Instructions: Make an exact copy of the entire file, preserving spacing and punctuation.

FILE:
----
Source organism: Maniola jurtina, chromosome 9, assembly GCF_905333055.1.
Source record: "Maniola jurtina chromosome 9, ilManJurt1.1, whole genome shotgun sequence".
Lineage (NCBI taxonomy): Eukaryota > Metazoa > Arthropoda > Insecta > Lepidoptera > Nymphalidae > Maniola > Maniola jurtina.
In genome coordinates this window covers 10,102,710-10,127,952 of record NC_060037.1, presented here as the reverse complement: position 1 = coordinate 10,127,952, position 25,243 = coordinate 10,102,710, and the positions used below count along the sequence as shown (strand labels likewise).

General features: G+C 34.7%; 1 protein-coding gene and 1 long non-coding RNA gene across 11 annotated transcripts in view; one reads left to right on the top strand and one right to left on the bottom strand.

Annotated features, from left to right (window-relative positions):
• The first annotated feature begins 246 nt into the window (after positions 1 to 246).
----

Source organism: Maniola jurtina, chromosome 9, assembly GCF_905333055.1.
Source record: "Maniola jurtina chromosome 9, ilManJurt1.1, whole genome shotgun sequence".
Lineage (NCBI taxonomy): Eukaryota > Metazoa > Arthropoda > Insecta > Lepidoptera > Nymphalidae > Maniola > Maniola jurtina.
In genome coordinates this window covers 10,102,710-10,127,952 of record NC_060037.1, presented here as the reverse complement: position 1 = coordinate 10,127,952, position 25,243 = coordinate 10,102,710, and the positions used below count along the sequence as shown (strand labels likewise).

General features: G+C 34.7%; 1 protein-coding gene and 1 long non-coding RNA gene across 11 annotated transcripts in view; one reads left to right on the top strand and one right to left on the bottom strand.

Annotated features, from left to right (window-relative positions):
• The first annotated feature begins 246 nt into the window (after positions 1 to 246).